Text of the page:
1871/2 Introduction Auckland Kaipara 43+ The sum for 1871 is 300+, numbers known for other locations. Probably birds from Caduceus. Auckland Acclimatisation Society 1872; Auckland Star 3 February 1872, Page 2
1872 Introduction? Auckland Matakohe NA Remainders from Caduceus? New Zealand Herald 31 March 1873, Page 2
1876 Translocation Auckland NA 27 Gift to Sir George Grey Daily Southern Cross 4 April 1876, Page 1
1876 Translocation Auckland Bay of Islands 18 New Zealand Herald 2 May 1876, Page 3
1876 Translocation Auckland Kawau 16 New Zealand Herald 20 June 1876, Page 3
1876 Translocation Auckland Kaipara / Hokianga several New Zealand Herald 2 May 1876, Page 3
1877 Translocation Auckland New Plymouth 28 Taranaki Herald 25 September 1877, Page 2
1869 Introduction? Wellington NA 3? 3 were sold. Were they released as well? Hawke’s Bay Herald 23 January 1869, Page 3; Evening Post 6 January 1869, Page 3
1873 Introduction Hawke’s Bay districts around Napier 12 or 13 arrived on Forfarshire Wanganui Herald 19 March 1873, Page 2; Evening Post 7 March 1873, Page 2; Press 20 March 1873, Page 2
1867 Introduction Canterbury Christchurch gardens 1 Lyttelton Times 7 January 1868, Page 2; Canterbury Acclimatisation Society 1867
1868 Intruduction Canterbury NA 5 arrived on ship Blue Jacket Lyttelton Times 19 December 1868, Page 2
1873 Introduction Canterbury Christchurch (gardens) 16 Press 1 March 1873, Page 2
1873 Introduction Canterbury Ilam 18 34 minus those liberated in Gardens Star 3 March 1873, Page 2
1875 Introduction Canterbury South Canterbury, within 50km from Timaru 40 Part of those arriving by Tintern Abbey Timaru Herald 2 June 1875, Page 3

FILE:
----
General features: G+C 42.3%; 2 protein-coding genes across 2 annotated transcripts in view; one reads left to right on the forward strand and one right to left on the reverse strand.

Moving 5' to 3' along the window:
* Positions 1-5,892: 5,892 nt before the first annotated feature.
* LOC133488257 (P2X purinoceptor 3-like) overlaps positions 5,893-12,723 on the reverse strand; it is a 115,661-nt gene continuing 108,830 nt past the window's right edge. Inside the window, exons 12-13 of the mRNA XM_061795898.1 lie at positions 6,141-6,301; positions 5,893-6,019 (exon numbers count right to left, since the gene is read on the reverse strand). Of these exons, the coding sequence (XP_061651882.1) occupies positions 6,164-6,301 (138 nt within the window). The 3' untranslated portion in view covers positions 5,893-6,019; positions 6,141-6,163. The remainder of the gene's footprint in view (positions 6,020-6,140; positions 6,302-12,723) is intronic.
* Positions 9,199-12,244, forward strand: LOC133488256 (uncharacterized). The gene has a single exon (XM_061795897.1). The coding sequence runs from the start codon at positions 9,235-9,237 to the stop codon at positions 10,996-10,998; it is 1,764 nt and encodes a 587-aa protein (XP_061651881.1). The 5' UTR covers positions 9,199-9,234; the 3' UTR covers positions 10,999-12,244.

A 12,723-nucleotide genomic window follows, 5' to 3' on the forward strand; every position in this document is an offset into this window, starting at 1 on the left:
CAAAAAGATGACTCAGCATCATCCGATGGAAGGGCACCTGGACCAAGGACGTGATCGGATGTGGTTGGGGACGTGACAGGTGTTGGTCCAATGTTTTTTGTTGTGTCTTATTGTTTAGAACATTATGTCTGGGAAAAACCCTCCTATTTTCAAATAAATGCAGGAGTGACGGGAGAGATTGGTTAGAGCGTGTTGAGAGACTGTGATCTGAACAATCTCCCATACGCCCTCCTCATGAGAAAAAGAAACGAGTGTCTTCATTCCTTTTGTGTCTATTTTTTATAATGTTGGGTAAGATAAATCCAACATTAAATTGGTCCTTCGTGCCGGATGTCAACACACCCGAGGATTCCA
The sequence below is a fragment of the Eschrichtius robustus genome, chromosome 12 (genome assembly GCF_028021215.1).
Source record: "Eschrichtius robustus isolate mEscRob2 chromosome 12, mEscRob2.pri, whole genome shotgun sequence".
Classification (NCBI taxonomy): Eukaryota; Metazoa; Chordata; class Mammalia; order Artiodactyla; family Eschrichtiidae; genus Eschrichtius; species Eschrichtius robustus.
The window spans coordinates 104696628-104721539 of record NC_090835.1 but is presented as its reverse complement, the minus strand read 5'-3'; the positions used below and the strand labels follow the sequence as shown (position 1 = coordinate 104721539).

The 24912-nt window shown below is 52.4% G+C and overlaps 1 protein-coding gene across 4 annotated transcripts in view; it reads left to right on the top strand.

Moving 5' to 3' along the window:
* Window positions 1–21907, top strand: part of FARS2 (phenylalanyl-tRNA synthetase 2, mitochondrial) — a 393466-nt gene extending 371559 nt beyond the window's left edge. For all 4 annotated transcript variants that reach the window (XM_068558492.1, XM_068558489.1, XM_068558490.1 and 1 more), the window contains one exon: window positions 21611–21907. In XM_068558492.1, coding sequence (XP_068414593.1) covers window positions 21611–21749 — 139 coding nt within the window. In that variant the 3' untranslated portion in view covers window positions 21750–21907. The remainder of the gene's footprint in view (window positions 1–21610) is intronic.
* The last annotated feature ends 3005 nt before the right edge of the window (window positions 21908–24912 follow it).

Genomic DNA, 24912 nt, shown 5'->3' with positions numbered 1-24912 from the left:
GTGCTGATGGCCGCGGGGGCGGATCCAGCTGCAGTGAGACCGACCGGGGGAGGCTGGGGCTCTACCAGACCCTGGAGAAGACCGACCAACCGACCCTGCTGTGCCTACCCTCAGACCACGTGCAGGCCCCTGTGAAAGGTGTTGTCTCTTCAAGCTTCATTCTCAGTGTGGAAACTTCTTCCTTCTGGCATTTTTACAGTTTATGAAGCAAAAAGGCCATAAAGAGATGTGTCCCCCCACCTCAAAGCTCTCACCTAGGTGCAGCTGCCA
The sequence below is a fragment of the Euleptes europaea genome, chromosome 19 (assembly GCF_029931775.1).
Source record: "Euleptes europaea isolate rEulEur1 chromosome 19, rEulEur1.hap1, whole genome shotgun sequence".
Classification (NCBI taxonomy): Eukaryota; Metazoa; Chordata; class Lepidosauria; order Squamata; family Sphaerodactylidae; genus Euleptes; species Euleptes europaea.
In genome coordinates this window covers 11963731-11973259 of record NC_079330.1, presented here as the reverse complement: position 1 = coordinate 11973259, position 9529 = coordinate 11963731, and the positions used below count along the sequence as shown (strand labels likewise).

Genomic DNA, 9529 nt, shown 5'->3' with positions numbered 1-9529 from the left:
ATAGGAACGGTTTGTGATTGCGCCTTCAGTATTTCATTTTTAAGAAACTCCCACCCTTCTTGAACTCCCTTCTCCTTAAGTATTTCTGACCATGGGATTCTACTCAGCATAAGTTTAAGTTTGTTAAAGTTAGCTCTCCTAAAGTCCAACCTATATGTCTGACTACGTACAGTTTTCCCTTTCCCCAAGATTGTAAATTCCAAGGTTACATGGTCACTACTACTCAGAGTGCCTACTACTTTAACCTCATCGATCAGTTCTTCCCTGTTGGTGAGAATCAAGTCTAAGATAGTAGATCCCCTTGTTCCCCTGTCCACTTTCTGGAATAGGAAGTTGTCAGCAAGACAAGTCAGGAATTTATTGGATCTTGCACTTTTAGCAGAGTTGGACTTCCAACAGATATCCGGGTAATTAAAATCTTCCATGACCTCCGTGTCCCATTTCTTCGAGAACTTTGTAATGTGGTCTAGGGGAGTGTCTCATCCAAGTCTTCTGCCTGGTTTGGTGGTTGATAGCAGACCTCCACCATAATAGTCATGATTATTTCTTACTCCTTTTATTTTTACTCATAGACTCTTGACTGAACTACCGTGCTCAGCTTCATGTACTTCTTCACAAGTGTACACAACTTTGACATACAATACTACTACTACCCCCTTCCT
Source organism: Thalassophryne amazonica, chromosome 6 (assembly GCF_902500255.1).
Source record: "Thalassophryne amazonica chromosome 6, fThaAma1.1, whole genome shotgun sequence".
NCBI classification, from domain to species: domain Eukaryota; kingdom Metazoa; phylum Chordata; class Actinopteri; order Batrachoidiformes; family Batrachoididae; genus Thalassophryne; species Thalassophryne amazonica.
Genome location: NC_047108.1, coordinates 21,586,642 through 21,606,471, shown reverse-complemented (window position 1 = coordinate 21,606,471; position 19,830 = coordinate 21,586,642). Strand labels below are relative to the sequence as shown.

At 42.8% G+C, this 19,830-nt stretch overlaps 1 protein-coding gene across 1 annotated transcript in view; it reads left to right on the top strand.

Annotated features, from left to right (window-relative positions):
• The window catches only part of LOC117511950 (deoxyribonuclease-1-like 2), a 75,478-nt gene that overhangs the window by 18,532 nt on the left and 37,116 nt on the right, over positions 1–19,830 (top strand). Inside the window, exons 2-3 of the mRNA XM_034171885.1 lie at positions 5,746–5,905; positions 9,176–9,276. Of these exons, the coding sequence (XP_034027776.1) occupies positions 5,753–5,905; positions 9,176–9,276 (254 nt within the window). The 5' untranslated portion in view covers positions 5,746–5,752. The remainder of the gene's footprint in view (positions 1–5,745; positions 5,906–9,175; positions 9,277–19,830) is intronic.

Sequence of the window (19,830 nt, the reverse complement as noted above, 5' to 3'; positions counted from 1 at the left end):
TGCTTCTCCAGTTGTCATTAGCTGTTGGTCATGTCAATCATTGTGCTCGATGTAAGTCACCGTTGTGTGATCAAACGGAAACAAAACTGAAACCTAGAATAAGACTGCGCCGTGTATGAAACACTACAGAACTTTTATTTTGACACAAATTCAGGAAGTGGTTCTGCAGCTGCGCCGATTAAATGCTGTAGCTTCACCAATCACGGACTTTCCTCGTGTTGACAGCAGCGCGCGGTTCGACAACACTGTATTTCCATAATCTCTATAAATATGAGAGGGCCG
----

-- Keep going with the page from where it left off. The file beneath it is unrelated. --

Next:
1875 Introduction Canterbury North Canterbury 140 The rest from 180 birds arriving by Tintern Abbey Star 31 May 1875, Page 2; Figure 5
1868 Introduction Otago Dunedin 8 arrived on Warrior Queen Otago Daily Times 14 February 1868, Page 4
1871 Introduction Otago Caversham 31 arrived on Warrior Queen Otago Acclimatisation Society's Minutes
1876 Translocation Otago Tapanui 29 or less, possibly 14 caught in North East Valley, not confirmed in report Clutha Leader 30 March 1876, Page 5; Tuapeka Times 26 April 1876, Page 4
1876 Translocation Otago Inch Clutha 6 caught in North East Valley Otago Acclimatisation Society 1878; Star 22 February 1876, Page 3
1879 Translocation Otago Queenstown 24 probably released in Arrowtown Otago Acclimatisation Society's Minutes; Lake Wakatip Mail 26 July 1879, Page 2
1879 Translocation Otago Stewart Island 32 Otago Acclimatisation Society's Minutes; Otago Daily Times 13 May 1879, Page 3
Figure 4.

The number of imports and liberations of yellowhammers in the Auckland region in 1871 (likely scenario; see text for more details).

Figure 5.

A map of possible localities of release of yellowhammers from the ship Tintern Abbey in 1875; red – localities selected for introduction in South Canterbury (40 in total), blue – home addresses of purchasers of yellowhammers in North Canterbury (140 in total).